Describing Quantitative Data Numerically

1 / 20

Describing Quantitative Data Numerically - PowerPoint PPT Presentation

Describing Quantitative Data Numerically. Symmetric Distributions Mean, Variance, and Standard Deviation. Symmetric Distributions. Describing a “typical” value for a set of data when the distribution is at least approximately symmetric allows us to choose our measure of center:

I am the owner, or an agent authorized to act on behalf of the owner, of the copyrighted work described.

PowerPoint Slideshow about 'Describing Quantitative Data Numerically' - johana

Download Policy: Content on the Website is provided to you AS IS for your information and personal use and may not be sold / licensed / shared on other websites without getting consent from its author.While downloading, if for some reason you are not able to download a presentation, the publisher may have deleted the file from their server.

- - - - - - - - - - - - - - - - - - - - - - - - - - E N D - - - - - - - - - - - - - - - - - - - - - - - - - -
Presentation Transcript

Describing Quantitative Data Numerically

Symmetric Distributions

Mean, Variance, and

Standard Deviation

Symmetric Distributions
• Describing a “typical” value for a set of data when the distribution is at least approximately symmetric allows us to choose our measure of center:
• We can use either
• Mean
• Median
Finding the Mean of a Distribution
• The mean of a set of numbers is the arithmetic average. We find this value by adding together each value and then dividing by the number of values we added together
• The formula for the mean is:
Let’s see the Formula in Action
• Consider Babe Ruth’s HR data
• A check of a dotplot indicates that the distribution is approximately symmetric
So… the first step is to add all the values

54 + 59 + 35 + 41 + 46 + 25 + 47 + 60 + 54 + 46 + 49 + 46 + 41 + 34 + 22 =

659

• Now we need to divide that sum by the number of values we added together.
So the mean of the data is 43.9333. Now, if we wish to talk about the “typical” number of home runs for Babe Ruth (and we ALWAYS wish to talk about the context of our data!), we could say something like…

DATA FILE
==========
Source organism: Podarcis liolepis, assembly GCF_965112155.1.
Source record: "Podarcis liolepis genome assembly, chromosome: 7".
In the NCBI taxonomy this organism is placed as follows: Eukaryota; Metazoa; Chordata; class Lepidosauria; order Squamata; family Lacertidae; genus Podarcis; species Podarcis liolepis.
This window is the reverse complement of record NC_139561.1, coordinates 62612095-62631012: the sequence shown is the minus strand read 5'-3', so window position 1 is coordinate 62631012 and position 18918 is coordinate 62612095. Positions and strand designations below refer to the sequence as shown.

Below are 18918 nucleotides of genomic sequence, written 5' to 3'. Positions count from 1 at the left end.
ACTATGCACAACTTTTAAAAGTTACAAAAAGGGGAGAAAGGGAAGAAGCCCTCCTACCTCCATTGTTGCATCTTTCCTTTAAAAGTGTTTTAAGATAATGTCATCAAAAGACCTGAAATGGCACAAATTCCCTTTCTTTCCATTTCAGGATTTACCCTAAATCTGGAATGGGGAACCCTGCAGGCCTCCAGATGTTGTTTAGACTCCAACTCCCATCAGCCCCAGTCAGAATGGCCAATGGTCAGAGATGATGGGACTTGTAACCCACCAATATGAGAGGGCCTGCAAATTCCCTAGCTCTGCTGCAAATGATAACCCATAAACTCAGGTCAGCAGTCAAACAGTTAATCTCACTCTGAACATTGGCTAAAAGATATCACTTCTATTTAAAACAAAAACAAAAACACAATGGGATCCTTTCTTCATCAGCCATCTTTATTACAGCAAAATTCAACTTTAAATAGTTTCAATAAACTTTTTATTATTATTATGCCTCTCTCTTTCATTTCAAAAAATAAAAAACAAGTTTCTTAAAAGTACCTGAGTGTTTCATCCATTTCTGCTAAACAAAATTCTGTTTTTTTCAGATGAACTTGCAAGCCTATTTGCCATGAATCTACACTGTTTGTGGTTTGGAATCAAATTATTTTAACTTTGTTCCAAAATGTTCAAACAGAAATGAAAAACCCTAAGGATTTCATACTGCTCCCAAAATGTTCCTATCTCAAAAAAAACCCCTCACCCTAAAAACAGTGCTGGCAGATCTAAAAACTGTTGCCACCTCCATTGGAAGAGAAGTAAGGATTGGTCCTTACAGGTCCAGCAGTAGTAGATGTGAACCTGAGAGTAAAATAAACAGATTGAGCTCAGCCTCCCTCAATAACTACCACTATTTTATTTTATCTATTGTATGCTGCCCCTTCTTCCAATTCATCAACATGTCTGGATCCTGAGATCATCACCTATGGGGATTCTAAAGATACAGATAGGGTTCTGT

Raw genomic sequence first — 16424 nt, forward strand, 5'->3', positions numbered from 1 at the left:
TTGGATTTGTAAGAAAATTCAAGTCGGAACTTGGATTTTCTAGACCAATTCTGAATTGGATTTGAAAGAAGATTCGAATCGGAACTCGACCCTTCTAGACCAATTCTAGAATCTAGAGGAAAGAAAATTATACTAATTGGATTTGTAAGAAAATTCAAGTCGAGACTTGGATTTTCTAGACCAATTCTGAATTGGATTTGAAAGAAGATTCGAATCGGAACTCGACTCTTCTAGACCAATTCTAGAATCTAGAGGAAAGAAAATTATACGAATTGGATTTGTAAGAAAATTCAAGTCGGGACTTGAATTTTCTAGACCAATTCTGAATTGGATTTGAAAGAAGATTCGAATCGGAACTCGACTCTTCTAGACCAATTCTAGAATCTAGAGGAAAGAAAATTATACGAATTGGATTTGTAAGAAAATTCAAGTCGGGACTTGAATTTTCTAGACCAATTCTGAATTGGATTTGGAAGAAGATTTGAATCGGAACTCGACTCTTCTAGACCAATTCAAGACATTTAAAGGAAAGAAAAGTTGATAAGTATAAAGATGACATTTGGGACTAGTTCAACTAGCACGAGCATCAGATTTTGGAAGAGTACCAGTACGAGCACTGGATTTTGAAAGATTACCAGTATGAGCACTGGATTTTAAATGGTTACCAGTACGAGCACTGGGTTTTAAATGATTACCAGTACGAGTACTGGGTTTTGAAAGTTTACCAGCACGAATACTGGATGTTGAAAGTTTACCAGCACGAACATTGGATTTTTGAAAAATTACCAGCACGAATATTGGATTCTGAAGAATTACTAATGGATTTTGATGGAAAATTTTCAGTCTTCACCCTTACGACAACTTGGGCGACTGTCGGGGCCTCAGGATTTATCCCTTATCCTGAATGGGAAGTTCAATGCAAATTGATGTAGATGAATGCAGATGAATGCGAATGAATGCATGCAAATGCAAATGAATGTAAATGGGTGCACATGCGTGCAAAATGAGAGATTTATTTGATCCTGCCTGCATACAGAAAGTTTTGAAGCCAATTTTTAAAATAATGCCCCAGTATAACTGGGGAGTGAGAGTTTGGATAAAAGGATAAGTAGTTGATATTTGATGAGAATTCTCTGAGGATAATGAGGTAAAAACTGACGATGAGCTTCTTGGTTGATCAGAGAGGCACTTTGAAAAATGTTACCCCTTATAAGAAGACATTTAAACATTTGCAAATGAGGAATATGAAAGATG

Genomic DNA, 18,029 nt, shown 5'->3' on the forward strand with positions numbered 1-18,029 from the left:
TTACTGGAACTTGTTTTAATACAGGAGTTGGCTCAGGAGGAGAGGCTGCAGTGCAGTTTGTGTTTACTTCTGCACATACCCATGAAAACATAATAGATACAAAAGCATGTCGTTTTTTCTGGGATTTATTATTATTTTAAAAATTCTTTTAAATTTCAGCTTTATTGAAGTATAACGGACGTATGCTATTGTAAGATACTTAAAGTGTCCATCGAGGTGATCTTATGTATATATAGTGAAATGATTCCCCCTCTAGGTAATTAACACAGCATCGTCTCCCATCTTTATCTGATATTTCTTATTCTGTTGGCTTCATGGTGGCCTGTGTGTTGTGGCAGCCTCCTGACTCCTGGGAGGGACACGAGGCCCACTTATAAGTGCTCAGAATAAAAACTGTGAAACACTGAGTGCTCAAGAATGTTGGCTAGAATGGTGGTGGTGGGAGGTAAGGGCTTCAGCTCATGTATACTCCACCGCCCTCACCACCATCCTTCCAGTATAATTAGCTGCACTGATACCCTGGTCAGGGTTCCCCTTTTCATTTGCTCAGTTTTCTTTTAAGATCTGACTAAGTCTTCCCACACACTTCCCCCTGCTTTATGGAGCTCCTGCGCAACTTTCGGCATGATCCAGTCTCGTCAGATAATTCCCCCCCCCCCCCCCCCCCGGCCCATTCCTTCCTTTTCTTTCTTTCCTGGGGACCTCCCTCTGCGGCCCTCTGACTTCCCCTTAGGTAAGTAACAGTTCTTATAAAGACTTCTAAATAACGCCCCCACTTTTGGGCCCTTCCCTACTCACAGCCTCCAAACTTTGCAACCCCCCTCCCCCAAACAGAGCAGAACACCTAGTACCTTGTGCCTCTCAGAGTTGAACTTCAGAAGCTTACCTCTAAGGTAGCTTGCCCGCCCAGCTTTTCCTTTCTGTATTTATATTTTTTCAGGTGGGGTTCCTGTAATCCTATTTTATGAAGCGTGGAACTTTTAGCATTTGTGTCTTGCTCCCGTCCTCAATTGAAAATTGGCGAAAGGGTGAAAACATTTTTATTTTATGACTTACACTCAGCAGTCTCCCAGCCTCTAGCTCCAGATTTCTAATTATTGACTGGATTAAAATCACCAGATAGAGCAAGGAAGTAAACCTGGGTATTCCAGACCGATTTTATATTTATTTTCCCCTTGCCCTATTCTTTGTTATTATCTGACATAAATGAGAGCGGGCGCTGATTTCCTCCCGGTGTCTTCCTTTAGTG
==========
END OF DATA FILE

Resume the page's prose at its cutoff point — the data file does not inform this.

On average, Babe Ruth hit approximately 44 home runs per season during the 15 seasons he played.

Remember that although the center is a very important part of our description, we also need to look at the spread of the distribution.
• When we use the mean as our measure of center, we use the standard deviation as our measure of spread.
• We can think of standard deviation as “an average distance of values from the mean”
• To calculate the standard deviation by hand, we’ll make a data table…
Creating the Data Table
• The first part of our formula indicates that we need to find the distance from the mean for each of our values (x – x)
Now that we know the individual distances for each value, we want to find an “average” of those distances.
• To find an average we have to add all the values together
• We find, though, that the sum of those values is always zero.
• Why? Because some of the values are above the mean (positive values) and some are below (negative). The positives and negatives cancel each other out.
• So what values can we use to find the “average” distance from the mean for a set of values?
One way to get rid of the negative values in these distances is to square each of the values. That’s exactly what our formula tells us to do. (x – x)2
• Once we have these values, to find the average we must add them together
The final step in finding an average is to divide by the number of values we added together, but our formula is a little different here.
• Instead of dividing by the total number of values we added together, we divide by 1 less than the total.
• Why? We have taken a “sample” of the data instead of every piece of data in the population. Since another “sample” would produce a slightly different mean, it would also produce a slightly different standard deviation. Dividing by 1 less than the total number of values added together will give us a slightly larger spread to account for this sampling variation.
• We have now calculated everything inside the square root sign
• This value is an important one—It is called the

Variance --S2

Since the units of the variance are not the same as our original units, we have one more calculation we must make.
• The square root of the variance will restore the original units and give us the “average distance from the mean”—the standard deviation
• S = 11.2470
TI-TipsMean, Variance, & Standard Deviation

Find the

MEAN

• Enter the data into a list
• 2nd STAT
• MATH
• 3:mean(list name)
• If you have used a frequency list,

3:mean(data list, freq list)

TI-Tips

Find the Variance

• Enter the data in a list
• 2nd STAT
• MATH
• 8:variance(list name)
• If you have used a frequency list,

8:variance(data list, freq list)

TI-Tips

Find

Standard Deviation

• Enter the data in a list
• 2nd STAT
• Math
• 7:stdDev(list name)
• If you have used a frequency list,

7:stdDev(data list, freq list)